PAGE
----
So for my own bookkeeping purposes I’m going to continue this blog.  Any notion that I even went to South America seems like a dream– it’s too bad that things we leave in the past can’t be recalled fully in the present. I want to remember exactly what it felt like to squish muddied clay roads under my toes; I want to once again pick the ticks of a loyal street dog.

I’m also left wondering about these people that so fleetingly passed in and out of my lives, staying just long enough for me to fall in love with them as my brother, sister, friend, only to disappear from my life. What became of the children that I so often doodled with on 30-hour bus rides? How is Don Pancho doing? His mighty 99-year-old self may have 10 years left to chop wood and stew Ayahuasca.

Unrecorded memories of South America keep making their way into my brain, and now, a year (?!) after my departure I’m trying to record in web-permanence some memories that I have yet to write down on paper.

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To begin, here’s an essay that I recently wrote about my time in South America.

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Times like these made me feel so grateful to be in South America. The clouds licked at our faces and obscured our bodies, huddled in a warm mass under a gigantic wool blanket. Just a few hours before I had been waiting impatiently for a bus to show up in the town square of Ollantaitambo, a small town in the Sacred Valley of the Incas. Across the cobblestone road I watched as a little old lady athletically hopped under the tarp of a mighty, 20-foot-tall produce truck; my heart quickened, and I knew that I had to hitch a ride if I could. Yellow backpack in tow, I asked the driver if he was headed to Santa Maria. He looked at me with shock and awe, as if to say “Are you crazy? You want to ride with us?”

Here’s the cast: one tiny old woman, perfectly wise and kind; a little girl, quiet and spunky; the uncle that still hasn’t gotten married, and the big, grumpy aunt that makes everyone laugh and shake their heads, smiling. The next twelve hours were spent in joyful community; each Quechua song that the little old lady would teach me was returned by my singing her one from The Beatles. As our little engine- that- could chugged ever higher up the treacherous pass, the frosty mountain air made the hairs rise on the back of my dust-caked neck. My socked feet were cemented to my hiking boots, (which might as well have been mud-pies.)  And I couldn’t have been loving it more, sitting on top of potatoes and beans stacked 6-parcels high in the back of a produce truck.

It’s hard to pinpoint exactly what gives this memory its symbolic value. Maybe it’s that hitching a ride in rural Peru gave me a sense of divine freedom that comes with experiencing something completely unfamiliar. Maybe it’s that I lived for these sorts of experiences, the memories that could never have been created if I were at university or if I were part of a guided, expensive tourist group. My decision to take a year off to work, save money, and embark on an unplanned, self-funded three month adventure through South America has been essential in helping me realize that I had been looking in all the wrong places for spiritual and philosophical inspiration, that God can be found as much in the smiles of strangers as in the mist surrounding clouded mountains.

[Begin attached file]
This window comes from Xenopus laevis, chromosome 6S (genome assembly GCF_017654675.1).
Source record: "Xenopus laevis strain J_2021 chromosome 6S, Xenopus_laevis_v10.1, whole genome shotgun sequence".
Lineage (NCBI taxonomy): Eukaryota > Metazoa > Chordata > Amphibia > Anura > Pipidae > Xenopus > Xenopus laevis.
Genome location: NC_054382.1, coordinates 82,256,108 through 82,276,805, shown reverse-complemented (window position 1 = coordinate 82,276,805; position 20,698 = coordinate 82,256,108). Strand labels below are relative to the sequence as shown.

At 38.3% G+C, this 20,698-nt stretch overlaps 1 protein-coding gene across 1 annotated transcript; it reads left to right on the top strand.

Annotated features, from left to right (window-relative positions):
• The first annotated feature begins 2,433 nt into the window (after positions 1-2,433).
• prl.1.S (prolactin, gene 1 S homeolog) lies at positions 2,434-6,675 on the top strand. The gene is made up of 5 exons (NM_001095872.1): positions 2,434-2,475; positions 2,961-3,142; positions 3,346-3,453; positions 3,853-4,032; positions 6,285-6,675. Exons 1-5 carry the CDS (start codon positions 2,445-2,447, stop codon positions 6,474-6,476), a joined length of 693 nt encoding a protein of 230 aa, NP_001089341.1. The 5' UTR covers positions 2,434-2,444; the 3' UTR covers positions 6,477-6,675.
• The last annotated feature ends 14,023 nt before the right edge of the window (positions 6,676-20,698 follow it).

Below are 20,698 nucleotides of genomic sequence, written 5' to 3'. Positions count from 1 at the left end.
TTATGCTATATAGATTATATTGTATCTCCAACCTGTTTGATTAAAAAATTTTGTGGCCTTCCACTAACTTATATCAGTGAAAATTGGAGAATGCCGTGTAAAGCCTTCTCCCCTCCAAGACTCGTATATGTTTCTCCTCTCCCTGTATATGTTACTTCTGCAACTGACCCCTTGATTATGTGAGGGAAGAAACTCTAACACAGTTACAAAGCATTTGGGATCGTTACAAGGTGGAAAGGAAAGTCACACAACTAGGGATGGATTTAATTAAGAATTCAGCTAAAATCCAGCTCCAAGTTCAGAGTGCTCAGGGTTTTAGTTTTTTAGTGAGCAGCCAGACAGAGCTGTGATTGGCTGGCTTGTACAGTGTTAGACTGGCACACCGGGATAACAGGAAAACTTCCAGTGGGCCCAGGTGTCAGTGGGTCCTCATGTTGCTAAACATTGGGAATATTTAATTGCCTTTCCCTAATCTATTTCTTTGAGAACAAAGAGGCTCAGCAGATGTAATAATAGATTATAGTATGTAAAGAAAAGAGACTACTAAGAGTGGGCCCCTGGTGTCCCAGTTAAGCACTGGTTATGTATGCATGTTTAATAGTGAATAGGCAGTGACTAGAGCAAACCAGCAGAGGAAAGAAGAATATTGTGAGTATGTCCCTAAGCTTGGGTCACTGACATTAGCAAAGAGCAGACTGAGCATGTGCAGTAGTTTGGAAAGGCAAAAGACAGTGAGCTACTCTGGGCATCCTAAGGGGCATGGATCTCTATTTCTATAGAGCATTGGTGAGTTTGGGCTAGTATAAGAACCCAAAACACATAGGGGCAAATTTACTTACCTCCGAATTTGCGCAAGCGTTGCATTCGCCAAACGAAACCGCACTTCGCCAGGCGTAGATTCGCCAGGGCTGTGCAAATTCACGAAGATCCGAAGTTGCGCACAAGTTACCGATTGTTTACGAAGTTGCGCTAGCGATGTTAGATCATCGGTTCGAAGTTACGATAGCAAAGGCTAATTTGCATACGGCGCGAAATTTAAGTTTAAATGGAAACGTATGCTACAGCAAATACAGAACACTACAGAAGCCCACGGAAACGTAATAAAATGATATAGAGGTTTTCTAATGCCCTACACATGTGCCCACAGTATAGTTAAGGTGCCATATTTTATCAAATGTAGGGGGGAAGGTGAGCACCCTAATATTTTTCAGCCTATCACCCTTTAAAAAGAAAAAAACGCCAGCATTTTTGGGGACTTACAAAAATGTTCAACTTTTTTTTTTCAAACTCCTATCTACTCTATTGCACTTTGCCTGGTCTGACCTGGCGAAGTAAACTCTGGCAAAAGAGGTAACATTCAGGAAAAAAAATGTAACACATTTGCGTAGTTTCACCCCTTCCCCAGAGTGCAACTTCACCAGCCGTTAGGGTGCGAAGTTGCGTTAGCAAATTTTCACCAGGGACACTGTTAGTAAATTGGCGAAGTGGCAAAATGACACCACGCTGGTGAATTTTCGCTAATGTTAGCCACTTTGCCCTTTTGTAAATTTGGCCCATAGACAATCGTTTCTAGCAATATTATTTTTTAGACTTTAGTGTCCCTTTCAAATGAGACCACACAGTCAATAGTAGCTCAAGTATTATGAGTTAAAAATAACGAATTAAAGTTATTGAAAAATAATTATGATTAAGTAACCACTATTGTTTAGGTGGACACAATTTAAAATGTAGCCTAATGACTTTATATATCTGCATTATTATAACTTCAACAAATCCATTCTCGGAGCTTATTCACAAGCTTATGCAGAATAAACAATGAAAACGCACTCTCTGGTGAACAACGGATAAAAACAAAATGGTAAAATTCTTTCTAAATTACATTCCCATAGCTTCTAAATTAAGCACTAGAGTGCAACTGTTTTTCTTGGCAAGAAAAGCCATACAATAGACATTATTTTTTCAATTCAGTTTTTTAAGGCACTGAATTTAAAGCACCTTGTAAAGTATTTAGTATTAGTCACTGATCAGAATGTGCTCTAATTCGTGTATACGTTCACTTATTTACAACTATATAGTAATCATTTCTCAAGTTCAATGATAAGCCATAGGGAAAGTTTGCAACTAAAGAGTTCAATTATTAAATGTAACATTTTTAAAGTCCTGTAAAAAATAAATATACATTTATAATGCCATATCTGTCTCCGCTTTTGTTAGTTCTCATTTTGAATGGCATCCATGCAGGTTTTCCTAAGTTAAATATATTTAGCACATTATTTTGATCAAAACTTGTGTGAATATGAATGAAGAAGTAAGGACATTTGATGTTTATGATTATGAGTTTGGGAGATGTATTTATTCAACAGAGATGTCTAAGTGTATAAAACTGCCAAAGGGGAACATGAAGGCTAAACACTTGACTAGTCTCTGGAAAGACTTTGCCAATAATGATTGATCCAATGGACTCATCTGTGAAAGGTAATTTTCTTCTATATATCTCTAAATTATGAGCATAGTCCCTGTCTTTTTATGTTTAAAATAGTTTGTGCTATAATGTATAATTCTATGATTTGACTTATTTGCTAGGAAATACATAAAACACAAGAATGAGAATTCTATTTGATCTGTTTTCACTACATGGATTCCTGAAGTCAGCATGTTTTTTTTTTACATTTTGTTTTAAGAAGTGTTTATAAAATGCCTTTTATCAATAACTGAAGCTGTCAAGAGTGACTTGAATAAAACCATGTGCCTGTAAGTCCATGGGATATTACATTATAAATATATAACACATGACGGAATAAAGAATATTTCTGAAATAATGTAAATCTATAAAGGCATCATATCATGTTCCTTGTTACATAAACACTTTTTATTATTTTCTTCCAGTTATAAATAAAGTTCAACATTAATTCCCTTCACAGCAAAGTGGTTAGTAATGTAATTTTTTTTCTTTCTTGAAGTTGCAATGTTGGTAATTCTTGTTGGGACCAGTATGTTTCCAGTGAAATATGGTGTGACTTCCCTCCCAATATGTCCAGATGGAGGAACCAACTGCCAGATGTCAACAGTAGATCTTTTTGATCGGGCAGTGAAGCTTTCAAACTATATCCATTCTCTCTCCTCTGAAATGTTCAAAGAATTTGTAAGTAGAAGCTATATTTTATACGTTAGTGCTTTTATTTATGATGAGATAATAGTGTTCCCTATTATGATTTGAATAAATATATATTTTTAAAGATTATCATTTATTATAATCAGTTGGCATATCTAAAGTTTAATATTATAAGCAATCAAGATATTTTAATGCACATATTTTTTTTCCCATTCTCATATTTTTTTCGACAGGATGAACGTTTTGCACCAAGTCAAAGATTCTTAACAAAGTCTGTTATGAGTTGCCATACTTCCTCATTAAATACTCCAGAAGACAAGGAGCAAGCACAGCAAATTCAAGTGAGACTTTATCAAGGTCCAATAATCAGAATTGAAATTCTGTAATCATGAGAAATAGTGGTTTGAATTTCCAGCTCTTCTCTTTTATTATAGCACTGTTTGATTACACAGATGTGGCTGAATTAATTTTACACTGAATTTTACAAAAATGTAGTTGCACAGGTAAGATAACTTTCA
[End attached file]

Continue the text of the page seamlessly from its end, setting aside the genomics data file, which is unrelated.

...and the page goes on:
In my hometown I was disturbed by the common expectation that one should sacrifice freedom for the sake of normalcy, and I quickly grew restless and felt the need to explore the world. In this way, my decision to journey alone to South America was an effort to right myself spiritually. I expected to be enlightened in a way that could give guidance to the years in college that lay ahead; what I found was that my adventure broke down the Western notion of independent enlightenment, and replaced it with one that is distinctly communal. In South America I did not find the kind of self-serving “enlightenment” that many associate with travel. Instead, I was surprised to have this expectation of a lonely journey for truth, so familiar to Western youth, destroyed by memories like my ride in a produce truck. South America never failed to turn on its head my expectation of an existential journey for truth—I now laugh at this concept and its inherent self-pity. In the United States, I found humans beleaguered by their routines; in my iconoclastic search for self-definition, I was among them.

In South America I found an immediate sense of the brotherhood of mankind. Many things that Anglo-Saxon culture would consider uncouth—public breastfeeding, naked children, affection to strangers—were commonplace in Peru, Bolivia, Brasil and Colombia. The attitude that made all human beings equal in our common experience of life was evident everywhere in my journey.

The South America I fell in love with burst at the seams with love and celebration of life. Celebration was on the smiling lips of children running butt-naked down a muddy Amazonian road to their swimming hole. Celebration was in the loving eyes of a mother breastfeeding on a crowded bus in Bolivia. Celebration was infectious in the incessant, morning-to-midnight dancing of families and their neighbors on stoops in Colombia. I’ve learned that I want to live with a full-throttle, urgent love of life. To live with our hearts, doors, and produce trucks open to strangers is the only way to create a society in which love is the first order of importance.